Empty Seats

I was on the Olympic Green all day today and was amazed at what I saw, or rather at what I didn’t see, namely crowds of people. There were none. The Green was a relative ghost town (compared to past Games). It took no time at all to get there, and only seconds to get through security. Nearly all the faces were Chinese; Westerners were in very short supply, for whatever reasons.

The low numbers is due in large part to a new and especially neurotic BOCOG policy forbidding anyone but ticket holders and staff from entering the Green. (Usually visitors can get a day pass and stroll around at their leisure.) So the place is kind of depressing. Watching some of the Games isn’t too uplifting either, seeing all those empty seats. Well, they did bring it on themselves, but I also feel sorry to see it.

Sorry, but that’s all I’ve got time for blogging today.

The Discussion: 10 Comments

I don’t know about other countries but Australian atheletes are furious at having to compete in half empty venues, especially because their family and friends have been denied tickets because these venues were supposedly ‘sold out’. Who has the tickets? Why aren’t they there? Another IOC stuff up.

August 12, 2008 @ 10:04 pm | Comment

After waiting in line all night for football tickets, I tried to get archery tickets, too. I was 20th in line when they ‘sold out’ of everything. So, I watched the team medal rounds on TV and thought how much more exciting it would be if I was filling one of those empty seats. I’m sure the earlier rounds are even better attended.

This question was asked at a press conference, specifically about beach volleyball. The reason given was that the ticket holders probably aren’t arriving for a whole session and showing up later. That was the entire answer. Definitely an aspect, but come on.

August 12, 2008 @ 10:31 pm | Comment

That’s a Chinese tactic. First, they denied visa to foreign tourists. Now they pretend all tickets have been sold out. They do this to ensure a friendly competing environment for Chinese athletes. Rememeber Beijing government’s motto all along – Beijing Olympics is Chinese Olympics, the Olympics Games for Chinese all over the world. We Chinese have been waiting for this dream for one hundred years.

So you shouldn’t be surprised, my friend. Blame the IOC for giving it to China.

August 12, 2008 @ 11:07 pm | Comment

Think of the money?

August 13, 2008 @ 12:22 am | Comment

I can explain this:

The tickets were actually all sold out.

Here is the problem:

The Chinese bought the tickets as souvenirs without having the attention to attend the stations (cos most of them have to work.)!! Now since those tickets r gone, the organizers cant sell the same tickets twice.

So, ppl who wants to get in cant cos the tickets r gone, and those who hold the tickets dont attend sporting events.
Result: empty seat.

I know several ppl, including a close relative of me, who did exactly the same thing. My relative is a white-collar worker in Guangzhou, he won a ticket. He bought it without ever having the intention to go to Peking cos he has to work.
I guess since Chinese think the olympics is something like an once-in-a-life-time event for China, ppl somehow wants to have a part of it.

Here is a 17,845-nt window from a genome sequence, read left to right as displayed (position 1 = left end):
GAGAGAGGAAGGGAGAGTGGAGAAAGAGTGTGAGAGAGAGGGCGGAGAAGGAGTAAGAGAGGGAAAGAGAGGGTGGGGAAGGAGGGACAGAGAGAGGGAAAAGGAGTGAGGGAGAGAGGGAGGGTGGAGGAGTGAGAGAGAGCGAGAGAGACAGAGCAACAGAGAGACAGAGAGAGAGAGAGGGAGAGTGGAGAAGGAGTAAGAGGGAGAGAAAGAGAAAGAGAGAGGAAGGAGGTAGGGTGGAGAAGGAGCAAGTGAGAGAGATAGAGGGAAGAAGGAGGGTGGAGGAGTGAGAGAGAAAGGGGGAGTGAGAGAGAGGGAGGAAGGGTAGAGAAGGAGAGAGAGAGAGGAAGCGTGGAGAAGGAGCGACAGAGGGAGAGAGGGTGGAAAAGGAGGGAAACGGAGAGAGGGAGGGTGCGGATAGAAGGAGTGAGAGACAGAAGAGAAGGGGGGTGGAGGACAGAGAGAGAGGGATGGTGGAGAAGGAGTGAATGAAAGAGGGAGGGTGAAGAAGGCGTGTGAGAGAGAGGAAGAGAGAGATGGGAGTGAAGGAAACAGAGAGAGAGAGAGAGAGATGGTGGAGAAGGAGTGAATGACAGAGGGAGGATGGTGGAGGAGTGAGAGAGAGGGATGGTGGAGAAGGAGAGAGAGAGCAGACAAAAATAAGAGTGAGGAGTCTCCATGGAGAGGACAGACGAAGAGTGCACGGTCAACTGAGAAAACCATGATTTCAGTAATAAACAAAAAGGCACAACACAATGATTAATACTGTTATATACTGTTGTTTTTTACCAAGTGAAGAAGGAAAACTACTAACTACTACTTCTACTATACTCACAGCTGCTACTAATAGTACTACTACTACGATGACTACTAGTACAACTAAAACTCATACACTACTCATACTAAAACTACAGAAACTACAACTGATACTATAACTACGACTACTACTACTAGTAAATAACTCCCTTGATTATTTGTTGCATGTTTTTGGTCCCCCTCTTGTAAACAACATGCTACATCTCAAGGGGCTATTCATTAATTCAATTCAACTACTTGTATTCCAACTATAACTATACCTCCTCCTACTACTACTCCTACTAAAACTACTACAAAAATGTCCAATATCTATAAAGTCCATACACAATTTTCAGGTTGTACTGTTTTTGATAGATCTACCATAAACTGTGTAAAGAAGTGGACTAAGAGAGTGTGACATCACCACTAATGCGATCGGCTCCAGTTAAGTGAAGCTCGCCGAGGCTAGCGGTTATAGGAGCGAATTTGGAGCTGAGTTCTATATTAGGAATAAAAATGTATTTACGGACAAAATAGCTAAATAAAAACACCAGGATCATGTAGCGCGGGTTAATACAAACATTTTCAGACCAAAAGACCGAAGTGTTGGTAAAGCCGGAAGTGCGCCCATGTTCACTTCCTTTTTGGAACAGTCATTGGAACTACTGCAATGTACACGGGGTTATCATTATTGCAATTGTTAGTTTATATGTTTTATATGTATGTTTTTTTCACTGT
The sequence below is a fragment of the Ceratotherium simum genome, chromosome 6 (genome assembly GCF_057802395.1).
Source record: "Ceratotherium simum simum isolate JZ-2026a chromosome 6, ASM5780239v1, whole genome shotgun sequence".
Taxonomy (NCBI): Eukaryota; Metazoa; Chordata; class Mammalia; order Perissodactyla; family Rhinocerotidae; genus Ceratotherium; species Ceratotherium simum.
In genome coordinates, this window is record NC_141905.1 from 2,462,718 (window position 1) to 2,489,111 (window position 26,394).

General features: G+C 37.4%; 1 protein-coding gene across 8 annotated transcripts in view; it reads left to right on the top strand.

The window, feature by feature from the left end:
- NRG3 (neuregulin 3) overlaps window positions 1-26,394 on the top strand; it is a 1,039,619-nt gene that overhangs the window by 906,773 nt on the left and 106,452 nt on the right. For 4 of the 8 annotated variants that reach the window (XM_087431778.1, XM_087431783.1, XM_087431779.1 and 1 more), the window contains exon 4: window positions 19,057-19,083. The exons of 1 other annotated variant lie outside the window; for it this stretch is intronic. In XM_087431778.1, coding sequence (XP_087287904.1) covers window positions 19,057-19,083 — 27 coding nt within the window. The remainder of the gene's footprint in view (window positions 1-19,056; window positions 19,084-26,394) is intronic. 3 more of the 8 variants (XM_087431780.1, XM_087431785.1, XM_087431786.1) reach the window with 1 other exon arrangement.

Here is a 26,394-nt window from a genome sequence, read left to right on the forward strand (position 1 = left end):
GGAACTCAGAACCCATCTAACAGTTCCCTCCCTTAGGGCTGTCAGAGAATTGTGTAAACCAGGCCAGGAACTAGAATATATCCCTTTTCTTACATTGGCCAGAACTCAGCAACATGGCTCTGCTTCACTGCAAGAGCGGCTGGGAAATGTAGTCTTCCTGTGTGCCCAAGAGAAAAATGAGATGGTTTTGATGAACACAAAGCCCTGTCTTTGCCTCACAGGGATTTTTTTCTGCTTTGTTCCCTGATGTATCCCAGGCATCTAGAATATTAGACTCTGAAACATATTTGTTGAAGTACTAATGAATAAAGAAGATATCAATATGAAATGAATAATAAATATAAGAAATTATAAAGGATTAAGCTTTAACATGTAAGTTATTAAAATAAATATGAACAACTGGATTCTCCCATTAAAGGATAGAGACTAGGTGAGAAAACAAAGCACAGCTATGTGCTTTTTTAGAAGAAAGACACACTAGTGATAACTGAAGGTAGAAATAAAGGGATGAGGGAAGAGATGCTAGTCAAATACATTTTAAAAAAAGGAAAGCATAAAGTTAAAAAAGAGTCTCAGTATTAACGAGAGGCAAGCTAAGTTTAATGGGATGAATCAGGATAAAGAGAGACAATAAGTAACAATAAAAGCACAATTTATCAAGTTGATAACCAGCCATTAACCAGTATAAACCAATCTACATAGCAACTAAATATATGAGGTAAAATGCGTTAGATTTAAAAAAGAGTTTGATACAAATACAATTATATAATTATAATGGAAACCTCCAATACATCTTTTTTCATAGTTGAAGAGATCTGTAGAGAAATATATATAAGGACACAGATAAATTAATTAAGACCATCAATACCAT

Its really selfish but well, understandable.

August 13, 2008 @ 6:44 am | Comment

your explanation for the empty seats is very reasoned and convincing and obviously reality and not propaganda. mihkail gorbachev also made a similar reasoned and as equally convincing case for why lightly armed georgians attempting to maintain control over their ossetia territory are a “blitzkrieg” where as hundreds of russian tanks rapidly entering georgian territory with close air support are actually stability loving “peacekeepers”

August 13, 2008 @ 7:44 am | Comment

Could it be that there are so many empty seats because people bought the tickets with the full intention to make a quick buck? They are being resold at such ridiculous prices that those who didn’t get a chance to buy tickets before simply cannot afford to go. The majority of resellers are so stubborn (or stupid?) that if they don’t make at least 10 times profit on their tickets, they’d rather not sell them at all.

August 13, 2008 @ 5:57 pm | Comment

Word is that it’s easy to get tickets off scalpers at face value. Show up just as your match is about to start when the scalpers just want to break even.

Lindel: Huh?

August 13, 2008 @ 6:26 pm | Comment

mikhail has come out of the woodwork with a letter to the editor published in the us and russia, with similar connotations as reality is propaganda and others.


seems the russians were paying attention to chinese cyber blog war with the west over the tibet issue and are engaged in a similar campaign regarding the current activity inside the republic of georgia.

getting back to the seat issue this article covered the issue from several perspectives:


August 14, 2008 @ 12:18 am | Comment

I think it is pathetic that people are holding on to their tickets. Again selfishness has come into play.

For all the BS that has been pumped out for years about “one world one dream” and the Olympic spirit, this is what it has come down to:

Scalpers hording tickets in the name of greed.

Middle class Chinese hording tickets so they can show the pride of the Chinese people to their grandchildren while friends and families of athletes are denied or sold fake tickets.

IOC Officials hiding their heads in the sand and saying, “Huh?”

And the local Olympic Officials saying, “All is well, what are you talking about. it is sold out. Those yellow shirts, oh they are just keen fans.”

What a joke

August 21, 2008 @ 10:27 am | Comment

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